Japanese people do not need deodorants that much – that’s why finding a deodorant while in Japan can be a bit of a struggle for an uninformed foreigner.
But why are the Japanese people less likely to develop bad odors? The answer is scientific, so put your thinking caps on!
Most Japanese people, along with other Northeast Asian nationalities possess the ABCC11 gene which essentially makes them have fewer apocrine sweat glands so their bodies are less prone to developing secretions that bacterias thrive in. This gene is also linked to having dry earwax. Youtuber Rachel uploaded this video that explains this in detail:
Recently, stores that sell deodorants have begun to increase in number, but there is a reason to think deodorants are sold not for its deodorizing power, but for its appealing scents.
Staying in Japan won’t alter you genes, and Japan’s summer is real hot, so you’re still gonna need your deo-stick whether you like it or not. Here are some tips in dealing with this situation:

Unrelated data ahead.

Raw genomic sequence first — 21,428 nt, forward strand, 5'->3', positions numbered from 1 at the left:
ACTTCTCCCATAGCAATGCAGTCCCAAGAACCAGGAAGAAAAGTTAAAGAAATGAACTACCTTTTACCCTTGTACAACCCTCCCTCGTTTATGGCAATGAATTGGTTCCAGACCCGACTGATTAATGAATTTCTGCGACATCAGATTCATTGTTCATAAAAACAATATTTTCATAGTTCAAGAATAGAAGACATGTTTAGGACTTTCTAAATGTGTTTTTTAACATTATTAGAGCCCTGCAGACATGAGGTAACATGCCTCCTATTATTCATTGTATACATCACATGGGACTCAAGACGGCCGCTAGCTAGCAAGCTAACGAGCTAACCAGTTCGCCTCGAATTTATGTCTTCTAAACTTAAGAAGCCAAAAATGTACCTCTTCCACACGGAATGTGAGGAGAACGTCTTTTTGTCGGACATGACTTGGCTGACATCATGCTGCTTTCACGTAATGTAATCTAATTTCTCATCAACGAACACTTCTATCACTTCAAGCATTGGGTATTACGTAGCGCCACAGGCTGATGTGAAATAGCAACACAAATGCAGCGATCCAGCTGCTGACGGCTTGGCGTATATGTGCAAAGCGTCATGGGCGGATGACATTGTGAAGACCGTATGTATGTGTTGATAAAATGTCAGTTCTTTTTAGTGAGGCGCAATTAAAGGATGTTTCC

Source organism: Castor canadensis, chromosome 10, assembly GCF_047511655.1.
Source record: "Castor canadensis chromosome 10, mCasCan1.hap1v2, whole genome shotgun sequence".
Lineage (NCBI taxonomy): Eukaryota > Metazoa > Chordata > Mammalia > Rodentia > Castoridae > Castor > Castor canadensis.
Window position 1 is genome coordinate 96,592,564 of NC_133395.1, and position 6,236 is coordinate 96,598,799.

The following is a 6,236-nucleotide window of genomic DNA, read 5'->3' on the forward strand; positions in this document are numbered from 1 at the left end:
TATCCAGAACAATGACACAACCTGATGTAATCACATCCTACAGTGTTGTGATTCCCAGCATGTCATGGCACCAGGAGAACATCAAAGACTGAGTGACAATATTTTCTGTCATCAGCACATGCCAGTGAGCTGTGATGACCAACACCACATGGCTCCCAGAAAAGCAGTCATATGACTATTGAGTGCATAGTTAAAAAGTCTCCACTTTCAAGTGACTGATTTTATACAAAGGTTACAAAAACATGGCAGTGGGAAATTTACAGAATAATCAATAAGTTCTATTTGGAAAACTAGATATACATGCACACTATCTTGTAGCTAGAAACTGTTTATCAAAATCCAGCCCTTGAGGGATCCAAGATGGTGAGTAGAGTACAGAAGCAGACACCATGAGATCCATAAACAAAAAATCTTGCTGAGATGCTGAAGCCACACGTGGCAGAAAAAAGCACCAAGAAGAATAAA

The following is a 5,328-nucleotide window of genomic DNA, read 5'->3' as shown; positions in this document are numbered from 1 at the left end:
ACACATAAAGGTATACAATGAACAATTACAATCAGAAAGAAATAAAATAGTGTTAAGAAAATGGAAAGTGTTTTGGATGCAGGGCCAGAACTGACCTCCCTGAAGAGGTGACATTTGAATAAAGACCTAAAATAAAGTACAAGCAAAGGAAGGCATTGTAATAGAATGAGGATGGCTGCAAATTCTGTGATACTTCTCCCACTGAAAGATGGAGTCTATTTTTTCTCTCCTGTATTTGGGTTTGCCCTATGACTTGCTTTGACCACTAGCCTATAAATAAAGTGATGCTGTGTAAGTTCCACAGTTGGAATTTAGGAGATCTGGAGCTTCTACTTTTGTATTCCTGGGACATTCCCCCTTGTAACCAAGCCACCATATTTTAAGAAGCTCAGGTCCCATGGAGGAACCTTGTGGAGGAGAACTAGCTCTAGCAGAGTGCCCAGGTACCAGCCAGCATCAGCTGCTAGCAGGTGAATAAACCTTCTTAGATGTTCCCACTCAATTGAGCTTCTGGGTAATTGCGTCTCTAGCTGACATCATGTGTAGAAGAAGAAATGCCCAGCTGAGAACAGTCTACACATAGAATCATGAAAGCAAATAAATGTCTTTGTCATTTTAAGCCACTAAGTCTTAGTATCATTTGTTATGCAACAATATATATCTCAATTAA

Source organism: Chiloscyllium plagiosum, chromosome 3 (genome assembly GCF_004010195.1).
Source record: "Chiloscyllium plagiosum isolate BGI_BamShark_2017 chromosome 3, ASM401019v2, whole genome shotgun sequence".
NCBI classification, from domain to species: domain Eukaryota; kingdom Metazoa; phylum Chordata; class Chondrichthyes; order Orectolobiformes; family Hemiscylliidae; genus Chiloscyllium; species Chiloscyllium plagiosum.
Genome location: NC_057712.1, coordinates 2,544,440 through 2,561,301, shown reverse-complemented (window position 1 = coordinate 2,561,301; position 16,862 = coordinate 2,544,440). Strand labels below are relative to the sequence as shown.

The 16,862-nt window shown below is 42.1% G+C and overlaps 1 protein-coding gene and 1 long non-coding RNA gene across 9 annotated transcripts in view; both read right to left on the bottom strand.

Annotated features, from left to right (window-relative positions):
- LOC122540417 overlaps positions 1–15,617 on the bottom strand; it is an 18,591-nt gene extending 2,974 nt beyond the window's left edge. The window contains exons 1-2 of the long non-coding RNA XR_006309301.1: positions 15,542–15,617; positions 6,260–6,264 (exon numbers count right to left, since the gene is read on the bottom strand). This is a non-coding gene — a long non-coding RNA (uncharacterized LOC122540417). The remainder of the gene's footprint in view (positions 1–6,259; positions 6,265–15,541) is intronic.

This applies to foreigners who are about to visit Japan. To save you from any worry, it’s best to bring a deo supply that would be enough for the length of stay.
As stated above, a number of stores now sell deodorising products, but recognizing whether an item is a deodorant or not may require basic Japanese reading skills. Just recall this string of characters for starters: デオドラント (“deodoranto”) – the Japanese word for deodorant (well, yeah that sounds convenient). Recommendations: try finding one in any Matsumoto Kiyoshi, Don Quixote or large stores like AEON. COSTCO is sure to have deodorants, but it requires membership cards.
Online shopping in Japan is efficient so purchasing deodorants online is a very good option, especially if you worry about language barriers. Japan’s Amazon is easy, can be operated in English, and has a wide selection of deodorants from the West. You also wouldn’t need any credit cards in purchasing since prepaid gift cards are sold in every kombini nationwide.